Tuesday, November 27, 2012

The Medal of the Immaculate Conception

November 27 marks the feast of the Miraculous Medal, otherwise known as the medal of the Immaculate Conception. Though the feast honors the Immaculate Conception of the Blessed Virgin Mary, the memorial commemorates the anniversary of the apparition of the Mother of God to St. Catherine Laboure in Paris in 1830, wherein Our Lady showed the nun the medal she wished to be made for those to wear seeking her aid and protection. The Blessed Virgin spoke to Catherine: “Have a medal struck upon this model. Those who wear it will receive great graces, especially if they wear it around the neck.” Countless miracles followed, hence the name, the Miraculous Medal. The story here.
"O Mary conceived without sin, pray for us who have recourse to thee."
In 12 days the Church celebrates the Solemnity of the Immaculate Conception.


  1. Please let me write few words in spanish,

    Oh María sin pecado concebida, rogad por nosotros que recurrimos a Vos.


  2. “Those who wear it will receive great graces...”

    Any examples of the ‘miraculous’ graces?

    1. Yes indeed - google Alphonse Ratisbonne for one. The reason it is called the Miraculous Medal is because of so many miracles. Try to google miracles of the miraculous medal and see what you find.

    2. It”s the annivesary of my mother-in-law today. Born and died on November 27. Not a Catholic, not even a church-goer, but I have two wonderful stories relating to her death and a connection to the medal she was given about a month before she died. (too long to publish here).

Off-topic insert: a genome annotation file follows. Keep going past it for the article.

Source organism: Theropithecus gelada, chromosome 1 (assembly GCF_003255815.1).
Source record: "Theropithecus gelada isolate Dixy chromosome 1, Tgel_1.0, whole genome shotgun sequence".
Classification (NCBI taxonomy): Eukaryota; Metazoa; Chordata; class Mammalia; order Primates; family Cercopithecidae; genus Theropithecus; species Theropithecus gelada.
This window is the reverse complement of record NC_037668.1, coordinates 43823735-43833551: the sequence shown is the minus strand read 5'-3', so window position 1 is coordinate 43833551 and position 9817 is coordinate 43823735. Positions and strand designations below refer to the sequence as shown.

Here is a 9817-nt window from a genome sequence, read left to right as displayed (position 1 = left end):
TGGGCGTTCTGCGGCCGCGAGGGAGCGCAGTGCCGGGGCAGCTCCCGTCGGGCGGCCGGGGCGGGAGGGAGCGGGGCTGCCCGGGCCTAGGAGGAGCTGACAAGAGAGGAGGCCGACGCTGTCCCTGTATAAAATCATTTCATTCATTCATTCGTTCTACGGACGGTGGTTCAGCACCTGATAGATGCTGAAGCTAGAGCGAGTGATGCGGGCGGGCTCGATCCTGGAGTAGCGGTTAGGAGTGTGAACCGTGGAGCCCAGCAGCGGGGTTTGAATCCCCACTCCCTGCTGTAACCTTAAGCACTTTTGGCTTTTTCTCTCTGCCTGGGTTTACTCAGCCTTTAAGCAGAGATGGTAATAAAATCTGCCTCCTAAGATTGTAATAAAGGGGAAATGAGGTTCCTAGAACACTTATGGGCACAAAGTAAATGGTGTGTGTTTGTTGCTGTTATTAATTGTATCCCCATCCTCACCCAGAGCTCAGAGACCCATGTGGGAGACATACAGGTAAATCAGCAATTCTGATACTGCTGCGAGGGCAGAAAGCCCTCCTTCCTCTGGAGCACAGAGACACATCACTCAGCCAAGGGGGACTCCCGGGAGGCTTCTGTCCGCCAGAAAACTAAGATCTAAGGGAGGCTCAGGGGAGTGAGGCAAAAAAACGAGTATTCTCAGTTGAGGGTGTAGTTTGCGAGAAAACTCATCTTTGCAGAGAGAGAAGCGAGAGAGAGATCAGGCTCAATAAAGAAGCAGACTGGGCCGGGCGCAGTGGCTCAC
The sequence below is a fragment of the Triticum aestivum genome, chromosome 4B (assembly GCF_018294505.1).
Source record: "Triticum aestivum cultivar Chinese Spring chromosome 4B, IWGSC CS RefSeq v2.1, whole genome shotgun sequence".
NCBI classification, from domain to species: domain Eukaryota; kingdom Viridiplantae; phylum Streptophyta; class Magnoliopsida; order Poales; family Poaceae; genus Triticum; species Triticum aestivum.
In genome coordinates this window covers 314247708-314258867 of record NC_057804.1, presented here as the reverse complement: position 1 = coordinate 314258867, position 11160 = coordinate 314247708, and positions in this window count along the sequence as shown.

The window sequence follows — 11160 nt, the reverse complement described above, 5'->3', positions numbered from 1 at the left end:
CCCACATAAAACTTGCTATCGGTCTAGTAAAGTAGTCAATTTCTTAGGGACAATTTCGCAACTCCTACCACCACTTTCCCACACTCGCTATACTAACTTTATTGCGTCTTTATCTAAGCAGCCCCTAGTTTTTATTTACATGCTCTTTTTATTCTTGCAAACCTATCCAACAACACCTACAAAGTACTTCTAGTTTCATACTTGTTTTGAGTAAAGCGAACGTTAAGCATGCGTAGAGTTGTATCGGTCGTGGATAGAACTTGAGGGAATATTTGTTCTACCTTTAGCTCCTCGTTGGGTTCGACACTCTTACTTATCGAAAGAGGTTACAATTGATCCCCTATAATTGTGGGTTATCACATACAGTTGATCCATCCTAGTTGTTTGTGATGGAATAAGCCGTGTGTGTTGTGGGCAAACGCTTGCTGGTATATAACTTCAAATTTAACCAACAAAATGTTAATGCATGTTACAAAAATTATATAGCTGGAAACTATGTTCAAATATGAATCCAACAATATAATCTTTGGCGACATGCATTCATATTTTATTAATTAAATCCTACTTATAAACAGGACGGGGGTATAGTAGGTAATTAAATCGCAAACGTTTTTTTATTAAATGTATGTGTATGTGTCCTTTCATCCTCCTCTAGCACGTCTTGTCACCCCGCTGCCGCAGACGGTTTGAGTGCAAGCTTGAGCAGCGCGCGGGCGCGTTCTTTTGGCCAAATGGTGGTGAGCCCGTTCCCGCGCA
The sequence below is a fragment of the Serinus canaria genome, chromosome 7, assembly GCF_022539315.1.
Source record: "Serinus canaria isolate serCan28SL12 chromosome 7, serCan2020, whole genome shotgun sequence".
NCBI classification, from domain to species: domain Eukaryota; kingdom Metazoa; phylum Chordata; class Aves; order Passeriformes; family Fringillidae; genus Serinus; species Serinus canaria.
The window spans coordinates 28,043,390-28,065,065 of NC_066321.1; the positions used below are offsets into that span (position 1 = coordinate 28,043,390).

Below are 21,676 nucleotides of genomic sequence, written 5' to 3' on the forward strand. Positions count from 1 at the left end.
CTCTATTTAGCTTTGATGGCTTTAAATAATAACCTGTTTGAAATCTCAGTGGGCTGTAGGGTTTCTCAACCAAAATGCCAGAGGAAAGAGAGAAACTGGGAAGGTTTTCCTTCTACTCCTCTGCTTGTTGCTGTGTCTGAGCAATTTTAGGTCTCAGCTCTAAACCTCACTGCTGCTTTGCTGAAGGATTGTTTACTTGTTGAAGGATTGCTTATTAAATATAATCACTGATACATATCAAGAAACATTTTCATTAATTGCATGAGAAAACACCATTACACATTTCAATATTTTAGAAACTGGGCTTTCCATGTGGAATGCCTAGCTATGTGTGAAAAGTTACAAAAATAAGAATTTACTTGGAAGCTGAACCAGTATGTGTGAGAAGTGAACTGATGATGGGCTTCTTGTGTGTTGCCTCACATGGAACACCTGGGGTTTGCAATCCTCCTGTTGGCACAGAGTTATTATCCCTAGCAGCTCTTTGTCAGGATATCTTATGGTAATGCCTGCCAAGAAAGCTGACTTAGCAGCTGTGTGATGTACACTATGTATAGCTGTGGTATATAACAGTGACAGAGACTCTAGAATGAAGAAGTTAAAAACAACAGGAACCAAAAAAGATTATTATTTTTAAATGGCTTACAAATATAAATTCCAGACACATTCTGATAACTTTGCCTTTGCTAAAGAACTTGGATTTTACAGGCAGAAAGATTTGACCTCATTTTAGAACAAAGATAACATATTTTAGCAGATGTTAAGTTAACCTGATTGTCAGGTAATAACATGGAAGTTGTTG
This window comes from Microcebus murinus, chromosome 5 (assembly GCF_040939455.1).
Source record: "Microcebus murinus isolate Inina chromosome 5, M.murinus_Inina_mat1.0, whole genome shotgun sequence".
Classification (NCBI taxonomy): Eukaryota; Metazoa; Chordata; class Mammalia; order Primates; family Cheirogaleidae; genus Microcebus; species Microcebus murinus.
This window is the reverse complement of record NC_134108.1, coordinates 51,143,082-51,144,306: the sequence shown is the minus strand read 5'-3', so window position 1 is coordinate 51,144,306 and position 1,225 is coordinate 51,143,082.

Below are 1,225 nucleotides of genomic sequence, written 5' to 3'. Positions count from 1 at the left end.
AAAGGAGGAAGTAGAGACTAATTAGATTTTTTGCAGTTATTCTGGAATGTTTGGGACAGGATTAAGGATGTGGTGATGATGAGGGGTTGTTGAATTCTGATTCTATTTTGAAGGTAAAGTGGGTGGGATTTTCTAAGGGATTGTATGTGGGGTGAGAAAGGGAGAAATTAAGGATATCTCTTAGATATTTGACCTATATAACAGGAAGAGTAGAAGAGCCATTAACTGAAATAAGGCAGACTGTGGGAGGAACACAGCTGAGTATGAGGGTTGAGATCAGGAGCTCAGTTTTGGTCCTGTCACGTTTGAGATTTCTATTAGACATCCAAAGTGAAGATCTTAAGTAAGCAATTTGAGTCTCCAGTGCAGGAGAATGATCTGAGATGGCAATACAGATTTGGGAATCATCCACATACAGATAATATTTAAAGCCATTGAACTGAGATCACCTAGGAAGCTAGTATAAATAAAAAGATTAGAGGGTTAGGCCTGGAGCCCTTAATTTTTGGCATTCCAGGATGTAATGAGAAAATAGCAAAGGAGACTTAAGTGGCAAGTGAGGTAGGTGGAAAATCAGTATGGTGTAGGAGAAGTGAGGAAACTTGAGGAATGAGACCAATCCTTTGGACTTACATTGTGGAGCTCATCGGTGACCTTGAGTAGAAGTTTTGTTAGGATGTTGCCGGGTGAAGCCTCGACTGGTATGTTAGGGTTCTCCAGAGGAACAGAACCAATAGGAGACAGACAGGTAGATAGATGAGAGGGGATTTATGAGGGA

A good friend of mine, again not a Catholic or church-goer, was given two months to live (cancer). I gave him a medal and he experienced a miraculous cure. First x-ray showed cancer had entered his bones. Second x-ray clear. Third x-ray clear. Lived for a further seven years and in the meantime bought himself a bar in Spain.

      A friend of my wife – I hardly knew her (not my wife!) – was struck with cancer. After retiring she emigrated to Canada to live with her daughter. I sent her a medal on hearing about her illness. Her daughter rang me a few months later to tell me her mother had died but had received the last rites from a priest? I didn’t know she was Catholic. Her daughter said that when her mother received the medal she started going to Church (she was 70). She hadn’t been inside a church since she was 17. When she got the medal, she wrote me and asked me to send medals to her brothers and sisters back home without giving me a reason.

      I have many more personal experiences of the power of the promises associated with this medal, especially cancer cures.

    3. Thanks very much for sharing those stories. Happy feast day!


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